Hyundai’s second all-electric vehicle, the Ioniq 6 Electrified Streamliner, hopes to bring to the sporty upscale electric sedan segment the same kind of excitement – new technologies and design treatments – that the Ioniq 5 brought to the crossover segment.
Design-wise, the Ioniq 6 lives up to its “streamliner” branding – a long, low, sleek almost coupe-like sedan that presents as an elegantly sweeping arc in profile. It has a very slippery .21 drag coefficient, down there with the Lucid Air as the most aerodynamic of all current production vehicles.
The overall design is quite elegant, with rounded surfaces, no sharp edges and a gently nipped-in waist.
Details of the North American version haven’t been released, but the Korean model show at the Ioniq 6 unveiling in South Korea boasts two battery choices, rear- and all-wheel drive powertrains and the same ultra-quick 400/800-volt charging architecture as the Ioniq 5 and a scant handful of other new EVs.
The Ioniq 6 will be the first Hyundai with over-the-air updates for various electronic vehicle system controllers as well as for navigation and media software. The controller updates will let owners upgrade the controllers for electric
devices, autonomous driving, battery, and other systems.
Hyundai said production will begin by late summer but that models bond for the U.S. won’t start rolling ff the line until early in 2023.
Pricing and on-sales dates for various regions still to be announced, likely during or around the Los Angeles Auto Show in November.
We’re anticipating late first-quarter of early second-quarter 2023 timing for the start of U.S. deliveries to customers.
Ponies and Pound-Feet
The Ioniq 6’s electric drive system seems to be identical to that offered on the Ioniq 5 and two other recently introduced EVs from members of the Hyundai corporate family – the Kia EV6 and Genesis GV60. The Ioniq 6 long-range battery has 77.4 kilowatt-hours of capacity, the standard battery 53 kWh. It is unclear whether the U.S. version will have both options or only the larger, long range battery.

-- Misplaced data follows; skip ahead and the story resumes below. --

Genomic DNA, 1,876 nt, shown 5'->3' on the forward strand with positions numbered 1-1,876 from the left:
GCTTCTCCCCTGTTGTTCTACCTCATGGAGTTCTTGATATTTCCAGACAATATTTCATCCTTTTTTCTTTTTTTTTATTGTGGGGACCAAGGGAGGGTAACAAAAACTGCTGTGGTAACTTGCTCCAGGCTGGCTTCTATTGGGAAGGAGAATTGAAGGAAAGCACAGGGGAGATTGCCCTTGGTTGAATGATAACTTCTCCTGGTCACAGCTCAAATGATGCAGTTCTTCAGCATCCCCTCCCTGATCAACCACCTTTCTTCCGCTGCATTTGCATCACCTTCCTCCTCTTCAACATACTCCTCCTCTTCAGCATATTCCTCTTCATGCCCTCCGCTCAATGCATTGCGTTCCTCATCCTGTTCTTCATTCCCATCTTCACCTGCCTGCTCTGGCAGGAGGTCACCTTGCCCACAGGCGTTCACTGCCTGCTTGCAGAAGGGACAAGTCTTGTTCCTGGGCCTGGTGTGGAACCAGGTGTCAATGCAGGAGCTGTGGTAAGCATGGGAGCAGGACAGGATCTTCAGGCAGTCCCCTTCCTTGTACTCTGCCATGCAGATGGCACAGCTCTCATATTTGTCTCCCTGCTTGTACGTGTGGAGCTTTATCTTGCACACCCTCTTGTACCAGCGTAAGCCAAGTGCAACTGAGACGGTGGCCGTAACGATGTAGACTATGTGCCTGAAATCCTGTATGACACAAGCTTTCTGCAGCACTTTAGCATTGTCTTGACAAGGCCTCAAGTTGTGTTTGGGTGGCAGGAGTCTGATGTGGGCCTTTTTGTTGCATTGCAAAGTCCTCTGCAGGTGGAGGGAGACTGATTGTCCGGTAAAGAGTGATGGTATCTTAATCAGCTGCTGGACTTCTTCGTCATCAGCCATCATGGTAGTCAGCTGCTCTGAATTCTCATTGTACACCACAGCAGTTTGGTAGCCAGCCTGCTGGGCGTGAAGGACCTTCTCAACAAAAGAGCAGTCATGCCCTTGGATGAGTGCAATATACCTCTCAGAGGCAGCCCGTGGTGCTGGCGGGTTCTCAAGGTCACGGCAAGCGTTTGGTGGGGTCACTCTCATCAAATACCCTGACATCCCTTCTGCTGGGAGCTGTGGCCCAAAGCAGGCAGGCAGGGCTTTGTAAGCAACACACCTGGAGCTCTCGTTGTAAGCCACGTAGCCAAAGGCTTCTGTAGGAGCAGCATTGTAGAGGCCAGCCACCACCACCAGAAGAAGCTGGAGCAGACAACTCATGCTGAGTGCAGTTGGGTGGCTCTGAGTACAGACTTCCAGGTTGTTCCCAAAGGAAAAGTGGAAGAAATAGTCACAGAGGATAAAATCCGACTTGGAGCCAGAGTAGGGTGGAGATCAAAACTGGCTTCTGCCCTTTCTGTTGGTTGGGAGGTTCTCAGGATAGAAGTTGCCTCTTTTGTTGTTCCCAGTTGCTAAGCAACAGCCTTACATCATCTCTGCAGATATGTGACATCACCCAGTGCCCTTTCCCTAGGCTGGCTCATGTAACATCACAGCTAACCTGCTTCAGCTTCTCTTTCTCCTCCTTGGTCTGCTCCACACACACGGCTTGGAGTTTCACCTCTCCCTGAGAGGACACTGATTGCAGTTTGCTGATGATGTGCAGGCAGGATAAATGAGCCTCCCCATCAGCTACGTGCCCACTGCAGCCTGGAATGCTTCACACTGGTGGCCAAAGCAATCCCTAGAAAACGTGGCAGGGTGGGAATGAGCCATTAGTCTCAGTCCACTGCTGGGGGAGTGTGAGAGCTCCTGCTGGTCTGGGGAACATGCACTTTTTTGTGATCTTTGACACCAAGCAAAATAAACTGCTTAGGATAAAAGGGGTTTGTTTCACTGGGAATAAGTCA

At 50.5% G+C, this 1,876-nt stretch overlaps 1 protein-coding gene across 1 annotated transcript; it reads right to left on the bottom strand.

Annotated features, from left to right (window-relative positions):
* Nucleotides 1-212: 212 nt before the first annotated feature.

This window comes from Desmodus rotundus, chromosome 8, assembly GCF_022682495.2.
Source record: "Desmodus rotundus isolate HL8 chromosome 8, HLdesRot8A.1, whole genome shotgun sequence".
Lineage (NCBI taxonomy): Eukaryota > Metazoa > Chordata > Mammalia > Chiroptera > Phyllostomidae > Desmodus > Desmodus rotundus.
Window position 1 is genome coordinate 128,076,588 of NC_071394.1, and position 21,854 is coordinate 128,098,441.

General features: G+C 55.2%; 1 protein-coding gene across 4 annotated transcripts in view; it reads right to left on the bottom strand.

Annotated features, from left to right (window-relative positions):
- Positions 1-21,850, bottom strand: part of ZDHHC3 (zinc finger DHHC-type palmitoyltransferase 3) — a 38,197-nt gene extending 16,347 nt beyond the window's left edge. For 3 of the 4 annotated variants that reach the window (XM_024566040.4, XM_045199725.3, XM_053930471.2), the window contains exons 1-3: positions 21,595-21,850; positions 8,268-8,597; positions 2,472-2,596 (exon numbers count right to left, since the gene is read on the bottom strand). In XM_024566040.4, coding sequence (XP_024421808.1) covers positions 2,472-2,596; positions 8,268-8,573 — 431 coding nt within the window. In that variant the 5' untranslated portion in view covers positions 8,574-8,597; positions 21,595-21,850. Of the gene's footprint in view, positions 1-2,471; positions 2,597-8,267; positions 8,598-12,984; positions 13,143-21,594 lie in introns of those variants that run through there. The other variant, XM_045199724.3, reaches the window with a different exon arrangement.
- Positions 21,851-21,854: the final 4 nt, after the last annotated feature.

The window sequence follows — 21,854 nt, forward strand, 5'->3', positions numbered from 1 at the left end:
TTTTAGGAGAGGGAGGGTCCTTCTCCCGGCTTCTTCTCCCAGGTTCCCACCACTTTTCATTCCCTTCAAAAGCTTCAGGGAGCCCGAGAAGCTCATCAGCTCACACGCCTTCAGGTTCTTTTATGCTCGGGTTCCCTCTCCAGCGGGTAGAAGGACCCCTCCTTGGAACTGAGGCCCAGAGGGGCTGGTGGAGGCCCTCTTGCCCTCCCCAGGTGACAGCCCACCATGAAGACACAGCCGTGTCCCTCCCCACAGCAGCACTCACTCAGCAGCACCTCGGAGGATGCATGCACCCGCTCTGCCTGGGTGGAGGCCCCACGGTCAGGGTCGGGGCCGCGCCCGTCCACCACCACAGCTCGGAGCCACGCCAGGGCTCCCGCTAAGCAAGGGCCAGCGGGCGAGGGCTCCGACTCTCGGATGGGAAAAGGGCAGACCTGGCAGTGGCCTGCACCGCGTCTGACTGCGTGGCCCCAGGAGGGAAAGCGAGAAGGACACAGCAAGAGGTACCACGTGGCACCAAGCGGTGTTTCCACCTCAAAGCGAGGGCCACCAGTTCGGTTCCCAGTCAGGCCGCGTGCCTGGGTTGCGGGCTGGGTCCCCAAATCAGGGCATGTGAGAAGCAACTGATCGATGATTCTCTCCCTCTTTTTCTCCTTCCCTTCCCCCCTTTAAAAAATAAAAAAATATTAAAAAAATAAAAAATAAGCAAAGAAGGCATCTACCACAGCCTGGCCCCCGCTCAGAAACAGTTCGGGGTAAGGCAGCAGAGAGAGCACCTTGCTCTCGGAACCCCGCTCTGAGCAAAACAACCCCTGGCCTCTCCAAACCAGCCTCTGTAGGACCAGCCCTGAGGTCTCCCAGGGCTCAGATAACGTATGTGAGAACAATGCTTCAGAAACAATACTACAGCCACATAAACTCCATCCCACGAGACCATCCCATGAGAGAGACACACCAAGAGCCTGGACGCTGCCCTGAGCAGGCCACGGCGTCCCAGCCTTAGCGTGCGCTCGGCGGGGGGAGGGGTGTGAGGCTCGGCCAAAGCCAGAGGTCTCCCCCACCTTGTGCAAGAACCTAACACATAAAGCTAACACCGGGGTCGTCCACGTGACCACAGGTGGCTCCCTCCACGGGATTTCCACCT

Maximum output for the dual motor, all-wheel drive version with the larger battery is 320 horsepower and 446 pound-feet of torque, identical to the AWD Ioniq 5. While Hyundai didn’t provide numbers for single motor, rear-drive versions of the Ioniq 6, they likely will be thr same as with the Ioniq 5 rear-drive variants: 225 hp and 258 lb.-ft with the long-range battery, 168 hp and 258 lb.-ft. with the standard battery.
The Ioniq 6’s maximum range was given at 378 miles (610 kilometers) under the WLTP testing system used in Europe and Asia. The U.S. uses more stringent test protocols that include more high-speed driving and use of air conditioning, so expect the U.S. version to max at at around 325 miles (the Ioniq 6 is more aerodynamic than the “5,” which has maximum range of 303 miles for the rear-drive long-range battery version and 256 miles for the all-wheel drive version). That puts into Tesla Model 3 territory.
Range also will depend on tire and wheel selection – Hyundai said the Ioniq 6 will be available with either 18-inch or 20-inch wheels and gave the maximum range rating for a model with 18-inch wheels.
Hyundai said the Ioniq 6 will debut EV Performance Tune Up, a system that allows the driver to “freely adjust” steering feel, accelerator pedal response, power output and various driving modes with “just a few button clicks.”